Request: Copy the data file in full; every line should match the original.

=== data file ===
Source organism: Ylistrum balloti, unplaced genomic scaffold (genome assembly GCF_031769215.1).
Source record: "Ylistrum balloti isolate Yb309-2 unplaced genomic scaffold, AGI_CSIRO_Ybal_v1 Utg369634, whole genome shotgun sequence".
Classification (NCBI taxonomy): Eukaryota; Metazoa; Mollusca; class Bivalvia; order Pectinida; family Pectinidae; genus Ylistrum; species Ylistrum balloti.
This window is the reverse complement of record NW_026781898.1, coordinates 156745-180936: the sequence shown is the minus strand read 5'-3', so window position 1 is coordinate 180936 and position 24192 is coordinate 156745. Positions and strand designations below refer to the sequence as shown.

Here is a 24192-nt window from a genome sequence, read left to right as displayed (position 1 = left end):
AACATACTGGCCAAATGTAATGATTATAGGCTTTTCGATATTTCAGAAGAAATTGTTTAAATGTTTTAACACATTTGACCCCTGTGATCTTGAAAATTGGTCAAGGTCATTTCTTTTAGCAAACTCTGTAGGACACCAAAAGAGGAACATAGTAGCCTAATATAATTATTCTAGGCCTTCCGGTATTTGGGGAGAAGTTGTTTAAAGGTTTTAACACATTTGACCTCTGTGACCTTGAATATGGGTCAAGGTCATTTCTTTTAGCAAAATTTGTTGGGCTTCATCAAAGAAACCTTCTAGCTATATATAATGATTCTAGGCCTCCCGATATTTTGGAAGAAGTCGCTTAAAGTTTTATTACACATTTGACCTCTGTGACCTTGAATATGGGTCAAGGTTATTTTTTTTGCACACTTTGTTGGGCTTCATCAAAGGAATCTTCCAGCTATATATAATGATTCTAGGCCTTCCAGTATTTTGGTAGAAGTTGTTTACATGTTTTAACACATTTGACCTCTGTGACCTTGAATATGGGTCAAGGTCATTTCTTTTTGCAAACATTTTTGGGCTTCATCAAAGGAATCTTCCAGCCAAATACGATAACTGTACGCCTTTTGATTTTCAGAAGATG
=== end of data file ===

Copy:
Source organism: Ylistrum balloti, unplaced genomic scaffold (genome assembly GCF_031769215.1).
Source record: "Ylistrum balloti isolate Yb309-2 unplaced genomic scaffold, AGI_CSIRO_Ybal_v1 Utg369634, whole genome shotgun sequence".
Classification (NCBI taxonomy): Eukaryota; Metazoa; Mollusca; class Bivalvia; order Pectinida; family Pectinidae; genus Ylistrum; species Ylistrum balloti.
This window is the reverse complement of record NW_026781898.1, coordinates 156745-180936: the sequence shown is the minus strand read 5'-3', so window position 1 is coordinate 180936 and position 24192 is coordinate 156745. Positions and strand designations below refer to the sequence as shown.

Here is a 24192-nt window from a genome sequence, read left to right as displayed (position 1 = left end):
AACATACTGGCCAAATGTAATGATTATAGGCTTTTCGATATTTCAGAAGAAATTGTTTAAATGTTTTAACACATTTGACCCCTGTGATCTTGAAAATTGGTCAAGGTCATTTCTTTTAGCAAACTCTGTAGGACACCAAAAGAGGAACATAGTAGCCTAATATAATTATTCTAGGCCTTCCGGTATTTGGGGAGAAGTTGTTTAAAGGTTTTAACACATTTGACCTCTGTGACCTTGAATATGGGTCAAGGTCATTTCTTTTAGCAAAATTTGTTGGGCTTCATCAAAGAAACCTTCTAGCTATATATAATGATTCTAGGCCTCCCGATATTTTGGAAGAAGTCGCTTAAAGTTTTATTACACATTTGACCTCTGTGACCTTGAATATGGGTCAAGGTTATTTTTTTTGCACACTTTGTTGGGCTTCATCAAAGGAATCTTCCAGCTATATATAATGATTCTAGGCCTTCCAGTATTTTGGTAGAAGTTGTTTACATGTTTTAACACATTTGACCTCTGTGACCTTGAATATGGGTCAAGGTCATTTCTTTTTGCAAACATTTTTGGGCTTCATCAAAGGAATCTTCCAGCCAAATACGATAACTGTACGCCTTTTGATTTTCAGAAGATG